A varying-coefficient model for the evaluation of time-varying concomitant intervention effects in longitudinal studies

Authors

  • Colin O. Wu,

    Corresponding author
    1. Office of Biostatistics Research, National Heart, Lung, and Blood Institute, Bethesda, MD 20892, U.S.A.
    • Office of Biostatistics Research, National Heart, Lung, and Blood Institute, Bethesda, MD 20892, U.S.A.
    Search for more papers by this author
  • Xin Tian,

    1. Office of Biostatistics Research, National Heart, Lung, and Blood Institute, Bethesda, MD 20892, U.S.A.
    Search for more papers by this author
  • Heejung Bang

    1. Division of Biostatistics and Epidemiology, Department of Public Health, Weill Medical College of Cornell University, NY 10021, U.S.A.
    Search for more papers by this author

Abstract

Concomitant interventions are often introduced during a longitudinal clinical trial to patients who respond undesirably to the pre-specified treatments. In addition to the main objective of evaluating the pre-specified treatment effects, an important secondary objective in such a trial is to evaluate whether a concomitant intervention could change a patient's response over time. Because the initiation of a concomitant intervention may depend on the patient's general trend of pre-intervention outcomes, regression approaches that treat the presence of the intervention as a time-dependent covariate may lead to biased estimates for the intervention effects. Borrowing the techniques of Follmann and Wu (Biometrics 1995; 51:151–168) for modeling informative missing data, we propose a varying-coefficient mixed-effects model to evaluate the patient's longitudinal outcome trends before and after the patient's starting time of the intervention. By allowing the random coefficients to be correlated with the patient's starting time of the intervention, our model leads to less biased estimates of the intervention effects. Nonparametric estimation and inferences of the coefficient curves and intervention effects are developed using B-splines. Our methods are demonstrated through a longitudinal clinical trial in depression and heart disease and a simulation study. Copyright © 2008 John Wiley & Sons, Ltd.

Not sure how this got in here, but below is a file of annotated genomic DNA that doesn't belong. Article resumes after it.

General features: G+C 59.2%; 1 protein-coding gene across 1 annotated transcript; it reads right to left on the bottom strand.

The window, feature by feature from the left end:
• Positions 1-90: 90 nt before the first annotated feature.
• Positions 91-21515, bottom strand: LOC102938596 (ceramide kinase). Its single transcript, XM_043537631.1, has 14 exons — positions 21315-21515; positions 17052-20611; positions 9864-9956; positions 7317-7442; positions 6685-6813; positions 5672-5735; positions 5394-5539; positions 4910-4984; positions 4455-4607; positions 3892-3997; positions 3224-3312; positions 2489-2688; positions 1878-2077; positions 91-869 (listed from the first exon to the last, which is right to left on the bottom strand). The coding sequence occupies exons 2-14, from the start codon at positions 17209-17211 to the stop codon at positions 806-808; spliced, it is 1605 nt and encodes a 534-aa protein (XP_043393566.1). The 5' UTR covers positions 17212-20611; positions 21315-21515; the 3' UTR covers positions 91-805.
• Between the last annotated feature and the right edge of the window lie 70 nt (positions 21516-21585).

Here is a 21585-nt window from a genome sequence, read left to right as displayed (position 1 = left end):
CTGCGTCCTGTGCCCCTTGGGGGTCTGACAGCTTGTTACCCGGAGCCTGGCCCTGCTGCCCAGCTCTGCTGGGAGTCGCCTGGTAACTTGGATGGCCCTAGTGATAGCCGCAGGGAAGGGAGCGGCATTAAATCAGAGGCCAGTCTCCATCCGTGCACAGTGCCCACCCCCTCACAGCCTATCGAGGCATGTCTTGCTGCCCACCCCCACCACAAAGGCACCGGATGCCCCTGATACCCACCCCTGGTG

Ancillary